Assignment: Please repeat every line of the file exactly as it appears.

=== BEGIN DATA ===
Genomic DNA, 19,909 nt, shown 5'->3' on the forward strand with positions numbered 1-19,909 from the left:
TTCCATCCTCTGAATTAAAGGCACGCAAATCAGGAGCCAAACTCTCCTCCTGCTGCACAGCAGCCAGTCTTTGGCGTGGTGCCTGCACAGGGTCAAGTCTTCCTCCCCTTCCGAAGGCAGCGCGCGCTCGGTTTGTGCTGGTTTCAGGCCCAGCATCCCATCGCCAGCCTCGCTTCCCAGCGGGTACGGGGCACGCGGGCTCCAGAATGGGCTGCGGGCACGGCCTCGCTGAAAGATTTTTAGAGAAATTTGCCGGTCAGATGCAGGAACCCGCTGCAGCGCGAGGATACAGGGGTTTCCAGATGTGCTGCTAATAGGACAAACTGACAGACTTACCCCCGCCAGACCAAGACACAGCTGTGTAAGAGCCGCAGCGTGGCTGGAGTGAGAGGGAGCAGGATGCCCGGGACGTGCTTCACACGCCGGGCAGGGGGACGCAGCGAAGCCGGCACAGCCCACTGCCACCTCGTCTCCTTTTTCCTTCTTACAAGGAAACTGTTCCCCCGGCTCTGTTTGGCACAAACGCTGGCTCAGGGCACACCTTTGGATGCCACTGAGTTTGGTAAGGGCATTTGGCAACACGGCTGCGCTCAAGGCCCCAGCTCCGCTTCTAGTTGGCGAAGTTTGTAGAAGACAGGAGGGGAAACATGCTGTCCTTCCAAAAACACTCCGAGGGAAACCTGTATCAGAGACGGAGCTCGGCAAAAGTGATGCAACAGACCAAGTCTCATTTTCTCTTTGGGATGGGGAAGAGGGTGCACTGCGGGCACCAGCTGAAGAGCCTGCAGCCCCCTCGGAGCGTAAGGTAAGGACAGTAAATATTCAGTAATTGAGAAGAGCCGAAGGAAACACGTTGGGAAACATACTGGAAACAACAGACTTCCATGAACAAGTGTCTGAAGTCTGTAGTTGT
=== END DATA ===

Genomic DNA, 19,909 nt, shown 5'->3' on the forward strand with positions numbered 1-19,909 from the left:
TTCCATCCTCTGAATTAAAGGCACGCAAATCAGGAGCCAAACTCTCCTCCTGCTGCACAGCAGCCAGTCTTTGGCGTGGTGCCTGCACAGGGTCAAGTCTTCCTCCCCTTCCGAAGGCAGCGCGCGCTCGGTTTGTGCTGGTTTCAGGCCCAGCATCCCATCGCCAGCCTCGCTTCCCAGCGGGTACGGGGCACGCGGGCTCCAGAATGGGCTGCGGGCACGGCCTCGCTGAAAGATTTTTAGAGAAATTTGCCGGTCAGATGCAGGAACCCGCTGCAGCGCGAGGATACAGGGGTTTCCAGATGTGCTGCTAATAGGACAAACTGACAGACTTACCCCCGCCAGACCAAGACACAGCTGTGTAAGAGCCGCAGCGTGGCTGGAGTGAGAGGGAGCAGGATGCCCGGGACGTGCTTCACACGCCGGGCAGGGGGACGCAGCGAAGCCGGCACAGCCCACTGCCACCTCGTCTCCTTTTTCCTTCTTACAAGGAAACTGTTCCCCCGGCTCTGTTTGGCACAAACGCTGGCTCAGGGCACACCTTTGGATGCCACTGAGTTTGGTAAGGGCATTTGGCAACACGGCTGCGCTCAAGGCCCCAGCTCCGCTTCTAGTTGGCGAAGTTTGTAGAAGACAGGAGGGGAAACATGCTGTCCTTCCAAAAACACTCCGAGGGAAACCTGTATCAGAGACGGAGCTCGGCAAAAGTGATGCAACAGACCAAGTCTCATTTTCTCTTTGGGATGGGGAAGAGGGTGCACTGCGGGCACCAGCTGAAGAGCCTGCAGCCCCCTCGGAGCGTAAGGTAAGGACAGTAAATATTCAGTAATTGAGAAGAGCCGAAGGAAACACGTTGGGAAACATACTGGAAACAACAGACTTCCATGAACAAGTGTCTGAAGTCTGTAGTTGT